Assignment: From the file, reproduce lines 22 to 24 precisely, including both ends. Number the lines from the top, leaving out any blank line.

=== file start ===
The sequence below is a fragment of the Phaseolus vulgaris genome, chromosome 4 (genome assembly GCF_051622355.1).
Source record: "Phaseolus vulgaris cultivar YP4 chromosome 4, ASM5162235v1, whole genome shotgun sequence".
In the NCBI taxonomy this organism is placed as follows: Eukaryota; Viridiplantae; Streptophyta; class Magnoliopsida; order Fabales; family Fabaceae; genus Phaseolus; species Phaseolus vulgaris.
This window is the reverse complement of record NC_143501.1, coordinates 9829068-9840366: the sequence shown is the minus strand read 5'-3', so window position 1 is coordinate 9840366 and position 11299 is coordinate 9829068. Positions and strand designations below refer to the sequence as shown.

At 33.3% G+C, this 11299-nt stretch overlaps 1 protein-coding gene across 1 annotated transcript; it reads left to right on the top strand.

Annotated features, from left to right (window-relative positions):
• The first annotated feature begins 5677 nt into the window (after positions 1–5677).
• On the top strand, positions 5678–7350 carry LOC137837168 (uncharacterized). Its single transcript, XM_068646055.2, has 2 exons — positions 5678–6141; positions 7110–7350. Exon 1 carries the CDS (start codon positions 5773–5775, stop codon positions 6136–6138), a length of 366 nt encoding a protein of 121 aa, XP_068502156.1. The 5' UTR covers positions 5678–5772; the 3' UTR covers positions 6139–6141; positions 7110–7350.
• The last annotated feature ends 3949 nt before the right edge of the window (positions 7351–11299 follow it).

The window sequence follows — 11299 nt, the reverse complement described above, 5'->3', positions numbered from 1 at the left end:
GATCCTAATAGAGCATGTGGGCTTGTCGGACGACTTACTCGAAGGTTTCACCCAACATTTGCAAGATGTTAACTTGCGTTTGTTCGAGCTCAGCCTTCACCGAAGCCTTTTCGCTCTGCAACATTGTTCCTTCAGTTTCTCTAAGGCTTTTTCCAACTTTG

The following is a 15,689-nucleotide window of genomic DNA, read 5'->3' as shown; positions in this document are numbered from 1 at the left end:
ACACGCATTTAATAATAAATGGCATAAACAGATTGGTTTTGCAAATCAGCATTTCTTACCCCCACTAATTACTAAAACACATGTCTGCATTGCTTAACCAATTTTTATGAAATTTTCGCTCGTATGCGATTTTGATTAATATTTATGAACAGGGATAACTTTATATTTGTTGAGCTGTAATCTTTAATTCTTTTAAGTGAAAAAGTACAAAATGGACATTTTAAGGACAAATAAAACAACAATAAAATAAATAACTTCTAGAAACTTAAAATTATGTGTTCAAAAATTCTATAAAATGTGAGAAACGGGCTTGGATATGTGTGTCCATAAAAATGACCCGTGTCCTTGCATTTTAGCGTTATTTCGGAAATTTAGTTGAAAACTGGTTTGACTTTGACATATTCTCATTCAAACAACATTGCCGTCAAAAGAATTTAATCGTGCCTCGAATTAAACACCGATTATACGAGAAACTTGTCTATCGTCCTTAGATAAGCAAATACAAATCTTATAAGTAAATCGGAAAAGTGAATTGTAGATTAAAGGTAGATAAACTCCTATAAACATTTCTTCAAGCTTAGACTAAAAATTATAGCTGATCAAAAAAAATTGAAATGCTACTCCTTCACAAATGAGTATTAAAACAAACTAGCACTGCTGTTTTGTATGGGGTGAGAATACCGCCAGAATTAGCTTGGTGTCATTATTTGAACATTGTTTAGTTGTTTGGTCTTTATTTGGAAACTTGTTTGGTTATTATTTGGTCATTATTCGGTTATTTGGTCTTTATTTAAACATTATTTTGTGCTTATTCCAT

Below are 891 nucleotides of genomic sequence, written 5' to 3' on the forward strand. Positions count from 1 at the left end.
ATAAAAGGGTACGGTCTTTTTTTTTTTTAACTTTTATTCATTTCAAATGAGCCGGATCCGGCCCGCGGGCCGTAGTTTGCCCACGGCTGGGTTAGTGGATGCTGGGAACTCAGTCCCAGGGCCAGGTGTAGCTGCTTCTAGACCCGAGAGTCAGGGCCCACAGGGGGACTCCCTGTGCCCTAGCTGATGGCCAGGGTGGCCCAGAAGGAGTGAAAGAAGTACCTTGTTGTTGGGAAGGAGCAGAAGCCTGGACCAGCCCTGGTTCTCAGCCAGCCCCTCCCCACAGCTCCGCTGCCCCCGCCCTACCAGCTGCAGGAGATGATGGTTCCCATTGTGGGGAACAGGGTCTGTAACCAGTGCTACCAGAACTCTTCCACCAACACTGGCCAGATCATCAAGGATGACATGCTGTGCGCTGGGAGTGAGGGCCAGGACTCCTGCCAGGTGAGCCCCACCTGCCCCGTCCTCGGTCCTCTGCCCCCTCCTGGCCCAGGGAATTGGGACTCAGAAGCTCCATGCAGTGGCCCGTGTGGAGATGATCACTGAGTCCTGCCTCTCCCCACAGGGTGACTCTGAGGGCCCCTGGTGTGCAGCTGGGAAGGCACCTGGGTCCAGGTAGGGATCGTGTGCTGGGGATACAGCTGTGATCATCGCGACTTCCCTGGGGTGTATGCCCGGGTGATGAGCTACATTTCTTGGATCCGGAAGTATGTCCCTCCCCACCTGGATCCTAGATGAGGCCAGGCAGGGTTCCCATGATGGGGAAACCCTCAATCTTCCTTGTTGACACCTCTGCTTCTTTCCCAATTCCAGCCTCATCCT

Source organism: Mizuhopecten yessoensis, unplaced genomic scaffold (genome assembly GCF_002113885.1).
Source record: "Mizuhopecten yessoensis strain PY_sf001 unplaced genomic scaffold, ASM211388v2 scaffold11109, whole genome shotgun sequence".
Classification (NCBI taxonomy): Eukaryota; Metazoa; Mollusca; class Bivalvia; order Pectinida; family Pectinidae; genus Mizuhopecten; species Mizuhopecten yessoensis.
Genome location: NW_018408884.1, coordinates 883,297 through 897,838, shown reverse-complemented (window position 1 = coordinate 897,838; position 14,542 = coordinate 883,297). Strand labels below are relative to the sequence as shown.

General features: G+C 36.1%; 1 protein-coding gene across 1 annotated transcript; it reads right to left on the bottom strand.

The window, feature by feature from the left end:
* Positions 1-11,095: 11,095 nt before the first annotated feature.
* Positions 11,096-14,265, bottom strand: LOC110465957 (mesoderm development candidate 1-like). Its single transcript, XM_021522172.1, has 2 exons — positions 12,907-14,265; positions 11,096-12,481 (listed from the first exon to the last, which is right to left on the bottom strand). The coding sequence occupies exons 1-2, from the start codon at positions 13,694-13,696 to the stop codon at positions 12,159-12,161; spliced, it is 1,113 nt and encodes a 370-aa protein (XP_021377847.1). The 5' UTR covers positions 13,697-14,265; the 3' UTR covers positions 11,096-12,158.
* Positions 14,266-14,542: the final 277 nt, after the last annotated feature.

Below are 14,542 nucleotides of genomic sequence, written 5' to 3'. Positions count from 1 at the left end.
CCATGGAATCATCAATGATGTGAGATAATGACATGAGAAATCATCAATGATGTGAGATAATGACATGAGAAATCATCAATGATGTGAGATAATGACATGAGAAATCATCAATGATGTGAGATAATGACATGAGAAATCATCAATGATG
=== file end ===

* Positions 1-11,095: 11,095 nt before the first annotated feature.
* Positions 11,096-14,265, bottom strand: LOC110465957 (mesoderm development candidate 1-like). Its single transcript, XM_021522172.1, has 2 exons — positions 12,907-14,265; positions 11,096-12,481 (listed from the first exon to the last, which is right to left on the bottom strand). The coding sequence occupies exons 1-2, from the start codon at positions 13,694-13,696 to the stop codon at positions 12,159-12,161; spliced, it is 1,113 nt and encodes a 370-aa protein (XP_021377847.1). The 5' UTR covers positions 13,697-14,265; the 3' UTR covers positions 11,096-12,158.
* Positions 14,266-14,542: the final 277 nt, after the last annotated feature.